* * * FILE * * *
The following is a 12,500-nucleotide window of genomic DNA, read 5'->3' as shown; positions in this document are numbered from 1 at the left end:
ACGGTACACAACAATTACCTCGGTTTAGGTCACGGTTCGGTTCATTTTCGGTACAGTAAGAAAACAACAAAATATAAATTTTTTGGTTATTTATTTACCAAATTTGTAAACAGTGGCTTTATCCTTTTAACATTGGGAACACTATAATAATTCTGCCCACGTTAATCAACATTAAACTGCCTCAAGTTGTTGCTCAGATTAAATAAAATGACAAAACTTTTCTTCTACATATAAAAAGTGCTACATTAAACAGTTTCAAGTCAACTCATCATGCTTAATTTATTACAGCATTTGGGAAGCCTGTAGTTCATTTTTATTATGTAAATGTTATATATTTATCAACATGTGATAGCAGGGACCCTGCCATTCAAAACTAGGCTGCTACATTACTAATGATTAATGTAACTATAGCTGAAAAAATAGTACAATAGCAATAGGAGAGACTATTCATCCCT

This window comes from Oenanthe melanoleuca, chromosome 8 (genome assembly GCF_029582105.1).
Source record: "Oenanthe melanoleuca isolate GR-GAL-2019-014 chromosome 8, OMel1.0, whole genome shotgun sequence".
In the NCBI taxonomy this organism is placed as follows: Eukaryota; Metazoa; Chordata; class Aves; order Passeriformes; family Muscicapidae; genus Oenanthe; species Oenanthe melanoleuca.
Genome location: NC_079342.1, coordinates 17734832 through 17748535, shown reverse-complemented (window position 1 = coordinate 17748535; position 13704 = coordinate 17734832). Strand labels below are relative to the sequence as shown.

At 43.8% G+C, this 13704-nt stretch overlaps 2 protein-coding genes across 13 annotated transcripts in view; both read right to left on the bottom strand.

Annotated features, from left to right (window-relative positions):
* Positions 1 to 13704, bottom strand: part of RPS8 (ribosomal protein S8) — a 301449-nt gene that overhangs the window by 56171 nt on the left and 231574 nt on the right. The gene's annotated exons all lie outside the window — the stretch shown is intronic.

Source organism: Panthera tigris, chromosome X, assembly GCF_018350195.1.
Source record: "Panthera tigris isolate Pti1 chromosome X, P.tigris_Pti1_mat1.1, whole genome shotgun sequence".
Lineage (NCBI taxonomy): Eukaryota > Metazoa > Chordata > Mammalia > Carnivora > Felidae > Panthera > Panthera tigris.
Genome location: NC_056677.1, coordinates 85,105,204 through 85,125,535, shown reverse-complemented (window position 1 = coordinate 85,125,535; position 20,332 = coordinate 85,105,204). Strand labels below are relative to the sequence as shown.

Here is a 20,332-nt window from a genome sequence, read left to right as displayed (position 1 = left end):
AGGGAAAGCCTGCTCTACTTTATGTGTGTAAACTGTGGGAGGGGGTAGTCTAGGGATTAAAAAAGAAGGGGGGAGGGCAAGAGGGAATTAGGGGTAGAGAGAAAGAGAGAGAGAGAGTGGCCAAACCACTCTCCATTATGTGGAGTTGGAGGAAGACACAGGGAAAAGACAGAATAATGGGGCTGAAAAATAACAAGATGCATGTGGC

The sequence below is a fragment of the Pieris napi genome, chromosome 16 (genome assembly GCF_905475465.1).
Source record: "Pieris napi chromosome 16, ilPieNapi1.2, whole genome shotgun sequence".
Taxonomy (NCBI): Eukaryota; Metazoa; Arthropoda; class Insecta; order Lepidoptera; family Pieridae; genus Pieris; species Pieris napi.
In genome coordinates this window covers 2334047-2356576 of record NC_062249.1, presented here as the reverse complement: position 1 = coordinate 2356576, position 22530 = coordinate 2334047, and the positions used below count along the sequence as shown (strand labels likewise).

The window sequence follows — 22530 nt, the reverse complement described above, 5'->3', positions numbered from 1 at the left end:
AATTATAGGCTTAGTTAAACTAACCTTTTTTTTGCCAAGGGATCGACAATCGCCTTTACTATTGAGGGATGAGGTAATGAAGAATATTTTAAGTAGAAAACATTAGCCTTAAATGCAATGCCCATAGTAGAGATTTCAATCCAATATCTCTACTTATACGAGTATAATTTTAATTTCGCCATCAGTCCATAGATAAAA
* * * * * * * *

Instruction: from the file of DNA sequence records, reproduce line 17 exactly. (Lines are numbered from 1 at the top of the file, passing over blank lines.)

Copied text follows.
Source record: "Pieris napi chromosome 16, ilPieNapi1.2, whole genome shotgun sequence".